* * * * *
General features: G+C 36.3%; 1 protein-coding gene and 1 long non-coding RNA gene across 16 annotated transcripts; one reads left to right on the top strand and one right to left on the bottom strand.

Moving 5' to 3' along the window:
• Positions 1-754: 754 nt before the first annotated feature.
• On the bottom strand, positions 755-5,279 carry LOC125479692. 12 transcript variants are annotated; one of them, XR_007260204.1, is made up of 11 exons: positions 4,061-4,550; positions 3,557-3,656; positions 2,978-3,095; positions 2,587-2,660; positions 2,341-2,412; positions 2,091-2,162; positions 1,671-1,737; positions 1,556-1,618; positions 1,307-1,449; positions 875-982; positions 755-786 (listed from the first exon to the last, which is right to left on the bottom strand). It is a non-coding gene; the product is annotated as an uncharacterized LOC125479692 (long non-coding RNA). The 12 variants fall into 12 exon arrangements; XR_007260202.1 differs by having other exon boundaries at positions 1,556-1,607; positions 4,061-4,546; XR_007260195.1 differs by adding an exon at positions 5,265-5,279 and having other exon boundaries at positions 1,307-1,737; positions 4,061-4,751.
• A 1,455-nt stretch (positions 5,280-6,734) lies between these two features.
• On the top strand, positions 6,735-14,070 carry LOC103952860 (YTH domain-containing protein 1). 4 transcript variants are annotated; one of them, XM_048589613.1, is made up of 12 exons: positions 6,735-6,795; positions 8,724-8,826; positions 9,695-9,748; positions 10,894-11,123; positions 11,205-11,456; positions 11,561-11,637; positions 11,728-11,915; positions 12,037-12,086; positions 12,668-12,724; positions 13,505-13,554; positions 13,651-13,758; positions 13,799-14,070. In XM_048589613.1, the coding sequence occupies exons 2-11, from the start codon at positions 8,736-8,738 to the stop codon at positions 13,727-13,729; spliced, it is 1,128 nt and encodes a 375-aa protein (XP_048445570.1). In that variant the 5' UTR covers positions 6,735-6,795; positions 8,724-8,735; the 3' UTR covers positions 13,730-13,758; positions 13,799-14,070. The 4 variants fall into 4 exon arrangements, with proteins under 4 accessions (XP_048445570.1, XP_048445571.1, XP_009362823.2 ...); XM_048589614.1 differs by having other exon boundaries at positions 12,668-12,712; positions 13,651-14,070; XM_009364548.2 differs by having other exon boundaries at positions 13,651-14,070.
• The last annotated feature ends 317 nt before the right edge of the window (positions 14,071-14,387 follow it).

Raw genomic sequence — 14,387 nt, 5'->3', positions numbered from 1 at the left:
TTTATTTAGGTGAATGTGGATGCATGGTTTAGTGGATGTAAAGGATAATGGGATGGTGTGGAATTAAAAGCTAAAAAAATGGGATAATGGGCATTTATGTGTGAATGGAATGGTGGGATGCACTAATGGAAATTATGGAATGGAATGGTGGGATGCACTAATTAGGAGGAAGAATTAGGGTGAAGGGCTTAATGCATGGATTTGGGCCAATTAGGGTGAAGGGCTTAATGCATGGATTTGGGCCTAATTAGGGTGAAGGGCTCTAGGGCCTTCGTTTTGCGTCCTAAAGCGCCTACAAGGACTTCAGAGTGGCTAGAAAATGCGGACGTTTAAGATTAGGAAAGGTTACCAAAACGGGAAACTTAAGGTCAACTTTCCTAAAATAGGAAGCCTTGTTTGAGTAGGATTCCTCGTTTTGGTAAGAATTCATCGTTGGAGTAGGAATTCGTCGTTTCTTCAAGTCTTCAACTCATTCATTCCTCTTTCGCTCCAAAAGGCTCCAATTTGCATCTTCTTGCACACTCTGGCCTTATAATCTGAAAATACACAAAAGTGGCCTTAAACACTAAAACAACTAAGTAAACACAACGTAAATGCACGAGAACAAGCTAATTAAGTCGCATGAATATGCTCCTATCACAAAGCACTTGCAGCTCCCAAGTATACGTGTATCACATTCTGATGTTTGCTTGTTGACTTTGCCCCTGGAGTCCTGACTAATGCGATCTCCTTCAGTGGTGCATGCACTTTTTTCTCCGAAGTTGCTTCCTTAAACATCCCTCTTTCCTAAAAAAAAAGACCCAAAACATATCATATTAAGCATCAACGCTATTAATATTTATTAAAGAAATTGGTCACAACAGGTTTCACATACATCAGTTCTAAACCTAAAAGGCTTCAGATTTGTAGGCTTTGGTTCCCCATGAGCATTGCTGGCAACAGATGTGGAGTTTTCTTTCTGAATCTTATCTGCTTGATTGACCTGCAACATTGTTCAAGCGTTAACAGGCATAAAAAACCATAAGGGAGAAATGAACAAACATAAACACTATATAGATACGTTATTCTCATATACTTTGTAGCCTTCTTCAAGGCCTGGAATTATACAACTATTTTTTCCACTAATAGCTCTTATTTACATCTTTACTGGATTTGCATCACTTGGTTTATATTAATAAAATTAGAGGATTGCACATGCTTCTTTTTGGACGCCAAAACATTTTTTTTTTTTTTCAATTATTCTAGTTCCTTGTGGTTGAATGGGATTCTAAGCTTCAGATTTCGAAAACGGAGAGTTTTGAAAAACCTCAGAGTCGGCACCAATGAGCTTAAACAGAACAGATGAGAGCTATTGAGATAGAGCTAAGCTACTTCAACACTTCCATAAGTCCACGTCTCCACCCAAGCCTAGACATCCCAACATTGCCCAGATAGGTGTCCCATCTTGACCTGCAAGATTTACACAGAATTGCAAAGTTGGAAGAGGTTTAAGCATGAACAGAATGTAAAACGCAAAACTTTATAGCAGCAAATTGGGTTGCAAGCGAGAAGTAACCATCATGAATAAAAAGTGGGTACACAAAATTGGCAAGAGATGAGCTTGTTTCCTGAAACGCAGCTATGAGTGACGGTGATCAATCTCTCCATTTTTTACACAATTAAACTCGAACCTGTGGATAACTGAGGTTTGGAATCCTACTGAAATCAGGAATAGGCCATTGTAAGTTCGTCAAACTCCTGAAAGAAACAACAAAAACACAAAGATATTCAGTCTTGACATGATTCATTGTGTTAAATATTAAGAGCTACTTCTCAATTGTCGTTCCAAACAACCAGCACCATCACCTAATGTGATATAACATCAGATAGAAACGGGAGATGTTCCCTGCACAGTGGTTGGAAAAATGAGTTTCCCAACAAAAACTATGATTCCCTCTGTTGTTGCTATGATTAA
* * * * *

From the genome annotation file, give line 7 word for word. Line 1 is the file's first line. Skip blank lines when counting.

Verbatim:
• The last annotated feature ends 317 nt before the right edge of the window (positions 14,071-14,387 follow it).